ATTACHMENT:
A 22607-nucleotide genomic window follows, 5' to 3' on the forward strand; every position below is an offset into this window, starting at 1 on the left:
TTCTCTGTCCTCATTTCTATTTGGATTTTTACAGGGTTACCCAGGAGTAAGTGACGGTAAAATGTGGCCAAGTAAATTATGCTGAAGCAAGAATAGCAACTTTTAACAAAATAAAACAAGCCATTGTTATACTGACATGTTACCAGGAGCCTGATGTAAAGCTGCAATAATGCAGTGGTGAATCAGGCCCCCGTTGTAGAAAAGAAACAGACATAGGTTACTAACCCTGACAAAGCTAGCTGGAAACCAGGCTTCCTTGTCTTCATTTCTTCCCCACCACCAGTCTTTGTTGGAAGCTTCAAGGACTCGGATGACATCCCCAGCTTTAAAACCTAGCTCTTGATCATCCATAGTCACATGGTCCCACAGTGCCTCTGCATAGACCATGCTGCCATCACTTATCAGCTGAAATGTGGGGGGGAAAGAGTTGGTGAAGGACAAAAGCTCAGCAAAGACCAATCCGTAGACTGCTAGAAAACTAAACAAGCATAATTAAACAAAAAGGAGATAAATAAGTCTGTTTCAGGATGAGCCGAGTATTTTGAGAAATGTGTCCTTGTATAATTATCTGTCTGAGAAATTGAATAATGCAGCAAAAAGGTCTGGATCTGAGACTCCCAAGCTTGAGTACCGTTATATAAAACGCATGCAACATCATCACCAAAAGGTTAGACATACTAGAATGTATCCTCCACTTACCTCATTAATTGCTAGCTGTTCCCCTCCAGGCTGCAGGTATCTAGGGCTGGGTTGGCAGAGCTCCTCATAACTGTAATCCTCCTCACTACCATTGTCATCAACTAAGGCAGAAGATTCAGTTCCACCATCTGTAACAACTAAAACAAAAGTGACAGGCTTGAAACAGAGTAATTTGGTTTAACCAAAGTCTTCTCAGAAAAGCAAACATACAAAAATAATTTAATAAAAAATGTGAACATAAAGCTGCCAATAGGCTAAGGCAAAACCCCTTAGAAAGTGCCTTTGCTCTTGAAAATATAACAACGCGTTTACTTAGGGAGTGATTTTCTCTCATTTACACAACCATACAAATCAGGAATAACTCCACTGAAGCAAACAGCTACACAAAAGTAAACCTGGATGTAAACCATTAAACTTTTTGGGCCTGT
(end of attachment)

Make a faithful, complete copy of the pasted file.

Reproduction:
A 22607-nucleotide genomic window follows, 5' to 3' on the forward strand; every position below is an offset into this window, starting at 1 on the left:
TTCTCTGTCCTCATTTCTATTTGGATTTTTACAGGGTTACCCAGGAGTAAGTGACGGTAAAATGTGGCCAAGTAAATTATGCTGAAGCAAGAATAGCAACTTTTAACAAAATAAAACAAGCCATTGTTATACTGACATGTTACCAGGAGCCTGATGTAAAGCTGCAATAATGCAGTGGTGAATCAGGCCCCCGTTGTAGAAAAGAAACAGACATAGGTTACTAACCCTGACAAAGCTAGCTGGAAACCAGGCTTCCTTGTCTTCATTTCTTCCCCACCACCAGTCTTTGTTGGAAGCTTCAAGGACTCGGATGACATCCCCAGCTTTAAAACCTAGCTCTTGATCATCCATAGTCACATGGTCCCACAGTGCCTCTGCATAGACCATGCTGCCATCACTTATCAGCTGAAATGTGGGGGGGAAAGAGTTGGTGAAGGACAAAAGCTCAGCAAAGACCAATCCGTAGACTGCTAGAAAACTAAACAAGCATAATTAAACAAAAAGGAGATAAATAAGTCTGTTTCAGGATGAGCCGAGTATTTTGAGAAATGTGTCCTTGTATAATTATCTGTCTGAGAAATTGAATAATGCAGCAAAAAGGTCTGGATCTGAGACTCCCAAGCTTGAGTACCGTTATATAAAACGCATGCAACATCATCACCAAAAGGTTAGACATACTAGAATGTATCCTCCACTTACCTCATTAATTGCTAGCTGTTCCCCTCCAGGCTGCAGGTATCTAGGGCTGGGTTGGCAGAGCTCCTCATAACTGTAATCCTCCTCACTACCATTGTCATCAACTAAGGCAGAAGATTCAGTTCCACCATCTGTAACAACTAAAACAAAAGTGACAGGCTTGAAACAGAGTAATTTGGTTTAACCAAAGTCTTCTCAGAAAAGCAAACATACAAAAATAATTTAATAAAAAATGTGAACATAAAGCTGCCAATAGGCTAAGGCAAAACCCCTTAGAAAGTGCCTTTGCTCTTGAAAATATAACAACGCGTTTACTTAGGGAGTGATTTTCTCTCATTTACACAACCATACAAATCAGGAATAACTCCACTGAAGCAAACAGCTACACAAAAGTAAACCTGGATGTAAACCATTAAACTTTTTGGGCCTGT